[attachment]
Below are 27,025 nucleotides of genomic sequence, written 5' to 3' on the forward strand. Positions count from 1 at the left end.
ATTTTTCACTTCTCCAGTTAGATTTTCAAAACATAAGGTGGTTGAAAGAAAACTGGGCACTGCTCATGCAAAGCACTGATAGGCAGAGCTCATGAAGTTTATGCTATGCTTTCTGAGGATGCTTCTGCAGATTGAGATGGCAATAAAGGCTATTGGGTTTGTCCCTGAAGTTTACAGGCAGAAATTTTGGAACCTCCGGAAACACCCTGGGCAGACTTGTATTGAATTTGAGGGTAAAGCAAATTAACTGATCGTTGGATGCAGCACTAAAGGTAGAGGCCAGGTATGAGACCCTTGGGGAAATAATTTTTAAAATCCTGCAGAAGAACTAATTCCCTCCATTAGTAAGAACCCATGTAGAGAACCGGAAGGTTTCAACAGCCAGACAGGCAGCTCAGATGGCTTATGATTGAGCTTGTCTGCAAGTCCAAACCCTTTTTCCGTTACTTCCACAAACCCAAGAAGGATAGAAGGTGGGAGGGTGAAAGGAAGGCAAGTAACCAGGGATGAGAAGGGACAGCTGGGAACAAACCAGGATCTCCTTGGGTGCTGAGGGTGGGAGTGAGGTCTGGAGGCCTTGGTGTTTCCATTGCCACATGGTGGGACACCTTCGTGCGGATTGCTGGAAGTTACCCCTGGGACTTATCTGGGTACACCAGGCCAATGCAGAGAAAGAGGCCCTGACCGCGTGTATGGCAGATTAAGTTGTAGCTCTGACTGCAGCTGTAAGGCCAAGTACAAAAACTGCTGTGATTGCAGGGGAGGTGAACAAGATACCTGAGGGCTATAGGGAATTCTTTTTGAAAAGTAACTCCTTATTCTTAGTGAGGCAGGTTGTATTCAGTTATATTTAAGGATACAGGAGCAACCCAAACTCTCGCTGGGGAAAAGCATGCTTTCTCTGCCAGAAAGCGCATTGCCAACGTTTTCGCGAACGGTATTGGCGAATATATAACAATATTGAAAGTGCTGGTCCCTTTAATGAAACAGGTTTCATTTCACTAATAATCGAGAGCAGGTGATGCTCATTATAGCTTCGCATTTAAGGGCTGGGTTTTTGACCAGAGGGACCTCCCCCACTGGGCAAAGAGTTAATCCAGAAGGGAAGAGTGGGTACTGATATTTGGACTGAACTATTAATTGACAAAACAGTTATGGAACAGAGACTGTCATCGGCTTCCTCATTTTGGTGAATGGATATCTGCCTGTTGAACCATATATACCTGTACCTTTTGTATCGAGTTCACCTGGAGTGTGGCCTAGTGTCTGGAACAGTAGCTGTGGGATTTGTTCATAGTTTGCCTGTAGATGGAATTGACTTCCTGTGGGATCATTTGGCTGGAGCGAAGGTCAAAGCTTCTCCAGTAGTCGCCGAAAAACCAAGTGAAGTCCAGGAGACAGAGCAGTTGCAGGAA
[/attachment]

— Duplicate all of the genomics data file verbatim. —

Below are 27,025 nucleotides of genomic sequence, written 5' to 3' on the forward strand. Positions count from 1 at the left end.
ATTTTTCACTTCTCCAGTTAGATTTTCAAAACATAAGGTGGTTGAAAGAAAACTGGGCACTGCTCATGCAAAGCACTGATAGGCAGAGCTCATGAAGTTTATGCTATGCTTTCTGAGGATGCTTCTGCAGATTGAGATGGCAATAAAGGCTATTGGGTTTGTCCCTGAAGTTTACAGGCAGAAATTTTGGAACCTCCGGAAACACCCTGGGCAGACTTGTATTGAATTTGAGGGTAAAGCAAATTAACTGATCGTTGGATGCAGCACTAAAGGTAGAGGCCAGGTATGAGACCCTTGGGGAAATAATTTTTAAAATCCTGCAGAAGAACTAATTCCCTCCATTAGTAAGAACCCATGTAGAGAACCGGAAGGTTTCAACAGCCAGACAGGCAGCTCAGATGGCTTATGATTGAGCTTGTCTGCAAGTCCAAACCCTTTTTCCGTTACTTCCACAAACCCAAGAAGGATAGAAGGTGGGAGGGTGAAAGGAAGGCAAGTAACCAGGGATGAGAAGGGACAGCTGGGAACAAACCAGGATCTCCTTGGGTGCTGAGGGTGGGAGTGAGGTCTGGAGGCCTTGGTGTTTCCATTGCCACATGGTGGGACACCTTCGTGCGGATTGCTGGAAGTTACCCCTGGGACTTATCTGGGTACACCAGGCCAATGCAGAGAAAGAGGCCCTGACCGCGTGTATGGCAGATTAAGTTGTAGCTCTGACTGCAGCTGTAAGGCCAAGTACAAAAACTGCTGTGATTGCAGGGGAGGTGAACAAGATACCTGAGGGCTATAGGGAATTCTTTTTGAAAAGTAACTCCTTATTCTTAGTGAGGCAGGTTGTATTCAGTTATATTTAAGGATACAGGAGCAACCCAAACTCTCGCTGGGGAAAAGCATGCTTTCTCTGCCAGAAAGCGCATTGCCAACGTTTTCGCGAACGGTATTGGCGAATATATAACAATATTGAAAGTGCTGGTCCCTTTAATGAAACAGGTTTCATTTCACTAATAATCGAGAGCAGGTGATGCTCATTATAGCTTCGCATTTAAGGGCTGGGTTTTTGACCAGAGGGACCTCCCCCACTGGGCAAAGAGTTAATCCAGAAGGGAAGAGTGGGTACTGATATTTGGACTGAACTATTAATTGACAAAACAGTTATGGAACAGAGACTGTCATCGGCTTCCTCATTTTGGTGAATGGATATCTGCCTGTTGAACCATATATACCTGTACCTTTTGTATCGAGTTCACCTGGAGTGTGGCCTAGTGTCTGGAACAGTAGCTGTGGGATTTGTTCATAGTTTGCCTGTAGATGGAATTGACTTCCTGTGGGATCATTTGGCTGGAGCGAAGGTCAAAGCTTCTCCAGTAGTCGCCGAAAAACCAAGTGAAGTCCAGGAGACAGAGCAGTTGCAGGAA